It's a true desert landscape in Nambung National Park, where the weathered rock spires of the Pinnacles rise out of yellow sand dunes. Yet the park sits on the deep blue Indian Ocean, along an idyllic stretch of coast three hour's drive north of Perth. After experiencing the eerie Pinnacles, stay in the fishing village of Cervantes, with its white beaches, coral reefs and Lake Thetis, a salt lake teeming with living fossils. Get up close to a rich array of wildlife in Badgingarra National Parks and discover Jurien Bay's national parks and idyllic sandy beaches.
Be enthralled by the rugged gorges, epic waterways and incandescent ocean of the Kimberley, in Australia's north-west corner. Enjoy a sunset camel ride in Broome, then 4WD the Gibb River Road to Kununurra, home to the Ord Valley Muster and near the beehive-striped Bungle Bungles of Purnululu National Park. Broome is also gateway to the remote, beautiful Dampier Peninsula.
Travel from Australia's south to north on one of the world's greatest train journeys. Board in Adelaide and watch South Australia's rolling green hills make way for desert, the rusty Red Centre and finally the tropical splendour of the Top End. Or get on in Darwin and see the landscapes dance in the opposite direction. Explore the famous outback towns of Alice Springs and Katherine on a whistle stop tour. Visit sacred Aboriginal sites around Alice Springs or take a scenic helicopter flight over Simpsons Gap. Cruise down the Katherine Gorge, canoe down Katherine River or choose from other tailored Ghan adventures.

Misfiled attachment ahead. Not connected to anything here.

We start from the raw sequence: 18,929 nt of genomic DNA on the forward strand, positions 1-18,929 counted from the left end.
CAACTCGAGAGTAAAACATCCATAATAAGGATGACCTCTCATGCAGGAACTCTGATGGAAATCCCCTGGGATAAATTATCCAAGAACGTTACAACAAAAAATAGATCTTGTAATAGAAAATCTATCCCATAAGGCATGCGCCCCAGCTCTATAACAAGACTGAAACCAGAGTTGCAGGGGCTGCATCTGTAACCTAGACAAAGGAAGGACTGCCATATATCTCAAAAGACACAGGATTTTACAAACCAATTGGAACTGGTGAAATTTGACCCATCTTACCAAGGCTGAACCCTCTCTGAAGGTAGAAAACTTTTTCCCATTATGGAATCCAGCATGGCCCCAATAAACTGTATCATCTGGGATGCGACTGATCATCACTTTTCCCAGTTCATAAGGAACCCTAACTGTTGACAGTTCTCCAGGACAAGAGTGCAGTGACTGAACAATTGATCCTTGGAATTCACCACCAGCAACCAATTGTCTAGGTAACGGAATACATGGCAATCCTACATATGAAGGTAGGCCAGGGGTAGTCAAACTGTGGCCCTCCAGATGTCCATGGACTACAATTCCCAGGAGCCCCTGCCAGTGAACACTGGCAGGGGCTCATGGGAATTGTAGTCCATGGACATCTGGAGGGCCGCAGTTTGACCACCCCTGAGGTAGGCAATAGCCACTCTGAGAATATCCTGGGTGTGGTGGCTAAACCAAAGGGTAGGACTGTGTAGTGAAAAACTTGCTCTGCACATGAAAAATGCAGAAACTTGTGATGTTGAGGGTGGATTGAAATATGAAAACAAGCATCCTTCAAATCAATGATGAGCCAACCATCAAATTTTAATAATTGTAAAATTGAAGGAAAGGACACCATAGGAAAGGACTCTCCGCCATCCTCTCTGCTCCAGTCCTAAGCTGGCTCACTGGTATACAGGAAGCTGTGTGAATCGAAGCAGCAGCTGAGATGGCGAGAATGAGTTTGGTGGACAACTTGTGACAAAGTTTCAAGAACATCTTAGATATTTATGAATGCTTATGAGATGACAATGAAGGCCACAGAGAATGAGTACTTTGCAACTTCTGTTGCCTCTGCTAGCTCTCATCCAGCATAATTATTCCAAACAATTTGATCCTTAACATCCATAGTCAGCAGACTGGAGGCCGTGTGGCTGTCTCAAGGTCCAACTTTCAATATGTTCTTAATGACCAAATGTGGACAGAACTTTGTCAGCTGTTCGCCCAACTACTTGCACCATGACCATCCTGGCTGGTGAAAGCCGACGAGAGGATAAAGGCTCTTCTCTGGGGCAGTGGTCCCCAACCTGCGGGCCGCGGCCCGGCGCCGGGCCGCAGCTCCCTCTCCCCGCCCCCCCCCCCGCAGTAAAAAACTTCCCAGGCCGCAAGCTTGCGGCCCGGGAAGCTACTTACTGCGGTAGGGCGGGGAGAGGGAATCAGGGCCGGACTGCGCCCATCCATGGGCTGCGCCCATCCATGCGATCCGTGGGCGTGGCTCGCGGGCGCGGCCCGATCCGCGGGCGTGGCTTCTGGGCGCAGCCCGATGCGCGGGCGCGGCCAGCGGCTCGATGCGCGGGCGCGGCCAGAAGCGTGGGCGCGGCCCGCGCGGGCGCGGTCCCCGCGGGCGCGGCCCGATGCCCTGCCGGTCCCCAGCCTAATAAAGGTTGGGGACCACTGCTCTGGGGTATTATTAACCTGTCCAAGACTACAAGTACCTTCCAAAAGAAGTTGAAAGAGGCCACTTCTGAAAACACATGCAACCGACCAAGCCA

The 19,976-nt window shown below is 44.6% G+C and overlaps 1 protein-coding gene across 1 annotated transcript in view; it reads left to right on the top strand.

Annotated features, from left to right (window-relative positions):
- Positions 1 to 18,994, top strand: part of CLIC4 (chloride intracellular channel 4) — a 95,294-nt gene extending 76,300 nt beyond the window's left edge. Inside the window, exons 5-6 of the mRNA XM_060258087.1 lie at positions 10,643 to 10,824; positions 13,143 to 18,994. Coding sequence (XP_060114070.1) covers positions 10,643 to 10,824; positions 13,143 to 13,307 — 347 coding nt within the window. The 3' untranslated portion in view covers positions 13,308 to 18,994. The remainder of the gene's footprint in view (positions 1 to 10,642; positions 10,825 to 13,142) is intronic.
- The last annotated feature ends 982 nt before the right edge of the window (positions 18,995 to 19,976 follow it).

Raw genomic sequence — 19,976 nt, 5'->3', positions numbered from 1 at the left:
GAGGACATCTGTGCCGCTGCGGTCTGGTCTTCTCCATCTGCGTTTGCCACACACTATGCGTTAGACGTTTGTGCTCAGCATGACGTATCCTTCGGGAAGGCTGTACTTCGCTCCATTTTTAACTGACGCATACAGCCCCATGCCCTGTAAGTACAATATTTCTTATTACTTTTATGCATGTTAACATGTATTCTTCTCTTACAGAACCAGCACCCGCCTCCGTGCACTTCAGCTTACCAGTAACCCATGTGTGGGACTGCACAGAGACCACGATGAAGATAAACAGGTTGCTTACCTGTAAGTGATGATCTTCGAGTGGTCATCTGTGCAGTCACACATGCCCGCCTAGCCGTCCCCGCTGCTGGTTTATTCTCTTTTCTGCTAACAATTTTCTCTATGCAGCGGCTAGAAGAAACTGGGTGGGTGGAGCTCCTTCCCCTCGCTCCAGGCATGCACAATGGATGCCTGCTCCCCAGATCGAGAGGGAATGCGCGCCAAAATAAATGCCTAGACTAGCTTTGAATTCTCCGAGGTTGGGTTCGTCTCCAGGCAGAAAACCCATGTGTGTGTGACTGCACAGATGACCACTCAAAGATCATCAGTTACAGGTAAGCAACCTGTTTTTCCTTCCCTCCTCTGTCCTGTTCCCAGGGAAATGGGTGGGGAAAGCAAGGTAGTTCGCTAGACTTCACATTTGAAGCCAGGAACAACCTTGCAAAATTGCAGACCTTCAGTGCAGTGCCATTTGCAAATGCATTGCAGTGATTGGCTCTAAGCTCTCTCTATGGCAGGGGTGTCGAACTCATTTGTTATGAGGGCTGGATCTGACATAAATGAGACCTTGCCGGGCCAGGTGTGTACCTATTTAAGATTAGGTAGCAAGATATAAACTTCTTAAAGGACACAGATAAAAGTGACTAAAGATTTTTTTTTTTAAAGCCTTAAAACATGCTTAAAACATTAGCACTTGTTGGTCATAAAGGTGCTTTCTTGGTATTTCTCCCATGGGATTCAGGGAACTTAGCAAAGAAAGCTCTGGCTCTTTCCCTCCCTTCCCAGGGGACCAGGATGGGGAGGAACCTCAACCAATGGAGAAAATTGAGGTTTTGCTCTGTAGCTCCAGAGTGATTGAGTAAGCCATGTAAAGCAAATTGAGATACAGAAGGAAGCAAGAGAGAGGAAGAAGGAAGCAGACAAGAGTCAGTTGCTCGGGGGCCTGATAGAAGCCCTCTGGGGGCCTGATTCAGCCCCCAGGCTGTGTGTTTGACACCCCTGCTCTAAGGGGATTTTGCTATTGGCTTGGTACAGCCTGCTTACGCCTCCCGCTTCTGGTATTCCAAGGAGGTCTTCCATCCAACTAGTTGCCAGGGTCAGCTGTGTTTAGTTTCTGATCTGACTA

Sit back and watch Australia’s timeless landscapes fly by your window on this epic train trip. Board at Sydney and hop off for whistlestop tours of Broken Hill, Adelaide and gold-rich Kalgoorlie. Or join in Perth and cut the continent the other way, from the Indian Ocean to the Pacific. Pass through the spectacular Blue Mountains, stop in the remote outpost of Cook and travel almost 500 kilometres through the stark Nullarbor Plain. Whatever your direction, you’ll wake to the smell of freshly brewed coffee, watch fiery sunsets and fall asleep to the train’s rhythmic sway.
Lift your soul in South Australia's timeless Flinders Ranges and outback, home to Wilpena Pound and the underground opal town of Coober Pedy. Star gaze, see rare native wildlife, and uncover Aboriginal and pastoral history. For an adventure, drive the South Australian Loop from Adelaide, hike the Heysen trail or 4WD to the Simpson Desert and mostly arid Lake Eyre. - See more at: http://tour-aus-author.haylix.net/content/australia/en/places/flinders-ranges.html#sthash.Djdb0CeF.dpuf